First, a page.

James Thorpe, Northlake Capital & Development, 3917 Densmore LLC, and Chris Walters have each been cited for 11 willful and serious violations, with fines for the four separate investigations totaling $789,200.

  • Jan 25, 2019
  • OSHA Online

Two business owners and their companies face numerous citations and hundreds of thousands of dollars in fines from the Washington Department of Labor & Industries (L&I) after improper and unsafe asbestos handling at a Seattle area home-flipping site put workers and others at risk, the department announced on Jan. 23.

James Thorpe, Northlake Capital & Development, 3917 Densmore LLC, and Chris Walters have each been cited for 11 willful and serious violations, with fines for the four separate investigations totaling $789,200.

“These two men endangered their workers and people who live nearby this project, including children,” said Anne Soiza, L&I’s assistant director for the Division of Occupational Safety and Health. “On top of that, they tried to avoid responsibility by creating a legal web of confusion over who was responsible. I hope this sends a strong message that we take worker safety and public health very seriously.”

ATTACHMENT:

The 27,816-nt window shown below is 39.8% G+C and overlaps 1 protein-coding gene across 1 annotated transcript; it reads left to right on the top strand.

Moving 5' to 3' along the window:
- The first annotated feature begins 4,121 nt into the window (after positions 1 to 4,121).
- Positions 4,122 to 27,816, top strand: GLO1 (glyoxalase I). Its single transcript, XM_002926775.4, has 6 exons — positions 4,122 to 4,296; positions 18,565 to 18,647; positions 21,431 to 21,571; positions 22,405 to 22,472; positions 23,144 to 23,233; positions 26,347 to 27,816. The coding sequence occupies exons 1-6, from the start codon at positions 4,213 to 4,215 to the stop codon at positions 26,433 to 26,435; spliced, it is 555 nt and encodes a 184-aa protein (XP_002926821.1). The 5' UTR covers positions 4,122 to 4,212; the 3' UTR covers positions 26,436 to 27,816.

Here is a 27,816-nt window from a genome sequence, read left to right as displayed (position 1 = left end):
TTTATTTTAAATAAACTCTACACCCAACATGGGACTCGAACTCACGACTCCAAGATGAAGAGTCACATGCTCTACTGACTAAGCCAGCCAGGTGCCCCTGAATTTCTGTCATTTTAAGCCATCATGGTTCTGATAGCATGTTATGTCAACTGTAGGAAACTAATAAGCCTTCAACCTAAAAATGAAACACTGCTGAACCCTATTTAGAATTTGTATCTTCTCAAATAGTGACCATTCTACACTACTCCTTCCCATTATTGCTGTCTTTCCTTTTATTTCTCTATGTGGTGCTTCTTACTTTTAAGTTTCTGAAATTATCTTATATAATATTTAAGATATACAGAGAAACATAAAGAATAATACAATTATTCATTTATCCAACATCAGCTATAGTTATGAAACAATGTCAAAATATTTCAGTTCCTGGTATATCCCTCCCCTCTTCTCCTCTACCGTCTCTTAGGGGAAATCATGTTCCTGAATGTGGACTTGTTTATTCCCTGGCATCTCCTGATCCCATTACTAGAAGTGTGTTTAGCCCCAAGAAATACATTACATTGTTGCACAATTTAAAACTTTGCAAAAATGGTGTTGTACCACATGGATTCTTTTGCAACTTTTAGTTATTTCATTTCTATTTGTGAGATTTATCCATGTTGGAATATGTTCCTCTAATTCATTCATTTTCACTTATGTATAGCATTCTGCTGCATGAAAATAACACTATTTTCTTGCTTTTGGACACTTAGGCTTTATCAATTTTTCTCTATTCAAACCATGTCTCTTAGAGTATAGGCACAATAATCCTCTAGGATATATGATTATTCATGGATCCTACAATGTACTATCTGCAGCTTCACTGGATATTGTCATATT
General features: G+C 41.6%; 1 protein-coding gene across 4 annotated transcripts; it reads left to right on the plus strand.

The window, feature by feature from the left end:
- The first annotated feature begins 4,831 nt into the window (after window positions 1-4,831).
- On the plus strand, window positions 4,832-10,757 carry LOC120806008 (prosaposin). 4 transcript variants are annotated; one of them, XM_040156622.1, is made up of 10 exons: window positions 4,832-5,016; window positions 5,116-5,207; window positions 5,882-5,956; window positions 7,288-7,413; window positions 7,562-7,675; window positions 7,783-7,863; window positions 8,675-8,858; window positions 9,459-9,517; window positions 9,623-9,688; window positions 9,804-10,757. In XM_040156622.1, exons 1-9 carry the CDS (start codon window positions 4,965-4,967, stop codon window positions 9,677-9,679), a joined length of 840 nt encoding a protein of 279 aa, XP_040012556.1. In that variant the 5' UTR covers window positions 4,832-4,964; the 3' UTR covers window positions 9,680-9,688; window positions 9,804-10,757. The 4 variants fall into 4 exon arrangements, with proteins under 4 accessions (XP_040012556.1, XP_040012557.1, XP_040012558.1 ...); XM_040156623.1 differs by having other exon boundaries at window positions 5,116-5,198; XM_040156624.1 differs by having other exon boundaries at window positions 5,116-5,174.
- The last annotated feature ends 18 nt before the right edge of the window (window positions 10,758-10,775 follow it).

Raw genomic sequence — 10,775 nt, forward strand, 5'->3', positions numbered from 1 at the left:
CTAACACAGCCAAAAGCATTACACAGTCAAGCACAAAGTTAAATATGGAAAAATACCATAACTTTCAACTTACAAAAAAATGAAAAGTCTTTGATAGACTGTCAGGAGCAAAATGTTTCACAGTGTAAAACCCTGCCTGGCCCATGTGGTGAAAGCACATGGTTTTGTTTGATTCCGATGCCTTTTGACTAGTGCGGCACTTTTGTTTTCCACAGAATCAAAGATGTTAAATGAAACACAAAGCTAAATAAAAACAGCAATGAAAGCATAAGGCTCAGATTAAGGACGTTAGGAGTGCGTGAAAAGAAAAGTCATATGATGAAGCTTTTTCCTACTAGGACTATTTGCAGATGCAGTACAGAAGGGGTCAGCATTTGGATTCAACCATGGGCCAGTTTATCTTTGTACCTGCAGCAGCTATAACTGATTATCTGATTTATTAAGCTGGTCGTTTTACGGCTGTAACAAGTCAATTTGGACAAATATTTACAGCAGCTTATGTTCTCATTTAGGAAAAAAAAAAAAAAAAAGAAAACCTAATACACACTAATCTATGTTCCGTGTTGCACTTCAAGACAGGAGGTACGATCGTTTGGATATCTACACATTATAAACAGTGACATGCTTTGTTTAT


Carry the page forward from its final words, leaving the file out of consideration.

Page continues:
L&I began its inspection after a complaint from a neighbor living near the residential renovation project. Many workers were improperly removing exterior asbestos tiles from the home during a weekend. When two neighbors spoke to Chris Walters, who said he was the homeowner, Walters promised the asbestos would be removed correctly; however, the neighbors took videos in which the workers committed several violations.

Upon further investigation, L&I found that Walters was part of a complex corporate partnership created to renovate and flip the residence. James Thorpe’s Seattle company Northlake Capital & Development purchased the house initially, after which Thorpe created 3917 Densmore LLC and established Walters as the sole member of the new corporation. Thorpe claimed that Walters, a Northlake employee, owned the home and intended to live there.

During L&I’s investigation, neither Walters nor Thorpe accepted responsibility for the violations. Eventually, both men and the companies they oversee were cited by L&I for the same violations, with the fines varying due to the number of workers each entity was responsible for. Thorpe and Northlake were each fined $214,100 and Walters and 3917 Densmore were each fined $180,500.

The violations included using uncertified workers to remove asbestos, not using a certified asbestos supervisor, and not attaining an asbestos good faith survey before starting work. They were also cited for not using water and not keeping the shingles intact during removal, for the lack of proper personal protective equipment for workers, not monitoring the air during removal, and for not having a written accident prevention program.

Asbestos is extremely hazardous and can cause potentially deadly diseases such as asbestosis, lung cancer, and mesothelioma. Only a certified abatement contractor, following specific asbestos-related safety and health rules, may remove and dispose of building materials containing asbestos.

An employer has 15 business days from receipt of a citation to appeal. Each of these citations is currently under appeal.

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